Reasons For Valuing A Business

                  I.            Reasons for a business valuation

There are many reasons and circumstances requiring a business valuation, some pleasant and some not so pleasant.

  • Business succession planning is a common reason to obtain a business valuation. The business succession parties could be a partner, employee or other party close to the business or an outside business wishing to acquire the business.
  • Business valuation requirements under not so pleasant conditions would be a divorce, multiple owner disaccord or shareholder oppression.
  • Regulatory bodies sometimes require a business valuation, real property valuation and personal property valuation. Sometimes all three are needed. Examples include gifting, estate, income taxes, property taxes and financial accounting standards under generally accepted accounting principles (GAAP) or international guidelines.

               II.            Interest being appraised

  • Enterprise Value – Enterprise value equals the total business value before deduction of long term debt.
  • 100% Business Equity Value – 100% equity value equals enterprise value less business long term debt.
  • Equity interest from 100% to 51% – The ownership interest is still considered a controlling interest.
  • Equity interest of 50% or less – A 50% equity interest is considered neutral. A less than 50% equity interest is considered a minority interest. Neutral or minority interests usually require a discount for lack of control and lack of marketability.
  • What type of equity? Examples of different equity types would be voting common stock, non-voting common stock, convertible preferred stock, preferred stock with dividend preference etc.

           III.            Date of appraisal

  • Obviously the date of the appraisal will have an impact on the valuation.

           IV.            Purpose or purposes of the appraisal

Appraisals can be required for divorces, shareholder stock sales, merger/acquisitions, estate, partner buy/sell, sale to public, s-corp conversion, and minority oppression.

The purpose of the appraisal can dictate what “standard of value” (see standard of value) will be applied. An example would be a business selling to or merging with a similar company. Buyer/selling synergies need to be considered. In divorce cases, state law usually dictates what standard of value is to be used. The same is true for minority oppression.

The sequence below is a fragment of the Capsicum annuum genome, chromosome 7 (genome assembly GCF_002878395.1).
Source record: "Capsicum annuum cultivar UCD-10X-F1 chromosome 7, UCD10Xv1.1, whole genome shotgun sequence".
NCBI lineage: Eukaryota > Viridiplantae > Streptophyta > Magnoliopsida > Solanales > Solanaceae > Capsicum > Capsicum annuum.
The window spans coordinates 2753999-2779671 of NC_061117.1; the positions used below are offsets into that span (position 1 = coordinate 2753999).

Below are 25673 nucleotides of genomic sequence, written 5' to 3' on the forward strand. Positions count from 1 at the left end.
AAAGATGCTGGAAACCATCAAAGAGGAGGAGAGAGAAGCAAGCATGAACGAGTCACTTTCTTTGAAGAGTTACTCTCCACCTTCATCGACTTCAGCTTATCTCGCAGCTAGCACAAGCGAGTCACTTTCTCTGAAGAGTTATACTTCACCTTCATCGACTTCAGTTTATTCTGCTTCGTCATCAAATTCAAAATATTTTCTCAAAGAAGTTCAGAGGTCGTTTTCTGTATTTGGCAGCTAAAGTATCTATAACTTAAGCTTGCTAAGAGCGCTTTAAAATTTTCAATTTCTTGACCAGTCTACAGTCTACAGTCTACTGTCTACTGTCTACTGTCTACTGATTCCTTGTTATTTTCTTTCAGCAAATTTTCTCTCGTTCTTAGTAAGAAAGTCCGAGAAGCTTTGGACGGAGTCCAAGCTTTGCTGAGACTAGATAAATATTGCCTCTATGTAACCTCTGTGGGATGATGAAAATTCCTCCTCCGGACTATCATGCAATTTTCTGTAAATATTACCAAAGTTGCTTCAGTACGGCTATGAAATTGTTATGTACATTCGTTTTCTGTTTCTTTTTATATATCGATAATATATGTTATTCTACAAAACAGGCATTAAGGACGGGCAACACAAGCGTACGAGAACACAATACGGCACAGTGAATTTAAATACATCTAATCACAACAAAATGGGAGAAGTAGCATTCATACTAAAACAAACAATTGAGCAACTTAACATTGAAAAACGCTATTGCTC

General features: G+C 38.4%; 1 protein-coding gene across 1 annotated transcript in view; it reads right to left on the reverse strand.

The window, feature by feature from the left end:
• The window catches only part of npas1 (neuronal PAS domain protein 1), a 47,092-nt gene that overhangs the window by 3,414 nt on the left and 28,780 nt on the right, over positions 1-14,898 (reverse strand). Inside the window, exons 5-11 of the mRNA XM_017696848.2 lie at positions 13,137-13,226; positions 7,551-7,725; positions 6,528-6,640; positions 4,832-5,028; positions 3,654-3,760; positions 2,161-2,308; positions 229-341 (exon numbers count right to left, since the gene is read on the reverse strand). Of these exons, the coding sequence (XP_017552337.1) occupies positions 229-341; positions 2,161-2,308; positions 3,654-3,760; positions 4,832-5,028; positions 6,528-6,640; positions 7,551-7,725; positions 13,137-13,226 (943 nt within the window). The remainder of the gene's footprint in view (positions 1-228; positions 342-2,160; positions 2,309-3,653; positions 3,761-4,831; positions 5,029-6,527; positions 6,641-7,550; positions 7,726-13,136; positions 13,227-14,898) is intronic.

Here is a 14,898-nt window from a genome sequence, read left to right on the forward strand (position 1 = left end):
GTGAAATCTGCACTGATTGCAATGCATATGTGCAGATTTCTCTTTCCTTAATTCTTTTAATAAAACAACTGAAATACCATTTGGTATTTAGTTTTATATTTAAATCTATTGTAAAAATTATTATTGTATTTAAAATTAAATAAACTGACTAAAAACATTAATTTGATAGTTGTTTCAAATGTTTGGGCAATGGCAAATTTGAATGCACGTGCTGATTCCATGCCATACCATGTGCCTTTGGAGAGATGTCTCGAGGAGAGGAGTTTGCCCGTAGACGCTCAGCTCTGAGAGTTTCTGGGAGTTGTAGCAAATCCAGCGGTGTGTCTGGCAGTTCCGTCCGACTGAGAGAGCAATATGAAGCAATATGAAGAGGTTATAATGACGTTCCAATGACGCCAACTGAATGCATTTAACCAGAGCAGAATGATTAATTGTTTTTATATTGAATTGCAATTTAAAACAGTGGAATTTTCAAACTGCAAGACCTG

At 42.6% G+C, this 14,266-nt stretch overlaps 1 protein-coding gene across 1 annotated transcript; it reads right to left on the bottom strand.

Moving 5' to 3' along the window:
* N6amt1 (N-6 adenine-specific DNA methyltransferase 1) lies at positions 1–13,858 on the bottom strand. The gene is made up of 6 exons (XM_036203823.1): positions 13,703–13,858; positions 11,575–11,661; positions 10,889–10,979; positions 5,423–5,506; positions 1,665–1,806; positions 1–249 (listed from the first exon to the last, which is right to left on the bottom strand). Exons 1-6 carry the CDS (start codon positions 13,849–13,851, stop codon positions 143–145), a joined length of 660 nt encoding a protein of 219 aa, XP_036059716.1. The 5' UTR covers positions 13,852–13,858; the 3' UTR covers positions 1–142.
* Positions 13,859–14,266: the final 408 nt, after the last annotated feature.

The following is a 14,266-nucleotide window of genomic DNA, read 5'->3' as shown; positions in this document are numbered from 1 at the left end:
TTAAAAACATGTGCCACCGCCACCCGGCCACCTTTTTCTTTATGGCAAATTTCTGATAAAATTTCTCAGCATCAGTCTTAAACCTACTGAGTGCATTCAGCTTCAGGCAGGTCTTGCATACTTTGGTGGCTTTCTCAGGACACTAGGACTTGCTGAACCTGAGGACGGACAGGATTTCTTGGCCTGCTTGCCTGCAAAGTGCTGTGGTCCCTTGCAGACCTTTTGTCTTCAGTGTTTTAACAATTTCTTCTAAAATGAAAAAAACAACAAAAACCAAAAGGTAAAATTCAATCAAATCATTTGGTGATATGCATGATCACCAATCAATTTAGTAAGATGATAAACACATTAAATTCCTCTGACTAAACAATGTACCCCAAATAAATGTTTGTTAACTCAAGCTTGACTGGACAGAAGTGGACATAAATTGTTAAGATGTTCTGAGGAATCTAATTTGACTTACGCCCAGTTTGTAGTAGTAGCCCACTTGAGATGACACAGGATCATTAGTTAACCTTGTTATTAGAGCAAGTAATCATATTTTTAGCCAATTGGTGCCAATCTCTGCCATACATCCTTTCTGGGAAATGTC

1. Applicable Standard of Value
  • Examples of standards of value are fair market value and investment value.
Market value can be called “the value of the marketplace”; investment value is the specific value of goods or services to a particular investor (or class of investors) based on individual investment requirements. Market value and investment value are different concepts; the values estimated for each may or may not be numerically equal depending on the circumstances. Moreover, market value estimates are commonly made without reference to investment value, but investment value estimates are frequently accompanied by a market value estimate to facilitate decision-making.
Market value estimates assume no specific buyer or seller. Rather, the appraiser considers a hypothetical transaction in which both the buyer and the seller have the understanding, perceptions, and motivations that are typical of the market for the property or interest being valued. Appraisers must distinguish between their own knowledge, perceptions, and attitudes and those of the market or markets for the property in question. The special requirements of a given client are irrelevant to a market value estimate. (Emphasis in original)
Appraisal of Real Estate, 10th ed. (Chicago: Appraisal Institute, 1998), p. 586.
– The Appraisal of Real Estate, 10th ed. (Chicago: Appraisal Institute, 1998), p. 586.


           VI.            Type of Report

  • A full appraisal is usually represented by a report with appropriate disclosures.
  • For special situations, the report may be abbreviated. In some cases it might be oral.
  • In some situations, the task may be a consulting project instead of a valuation. An example of a consulting engagement vs. appraisal would be recasting earnings, earnings before interest and taxes (EBIT), cash flow, etc. for a potential strategic buyer.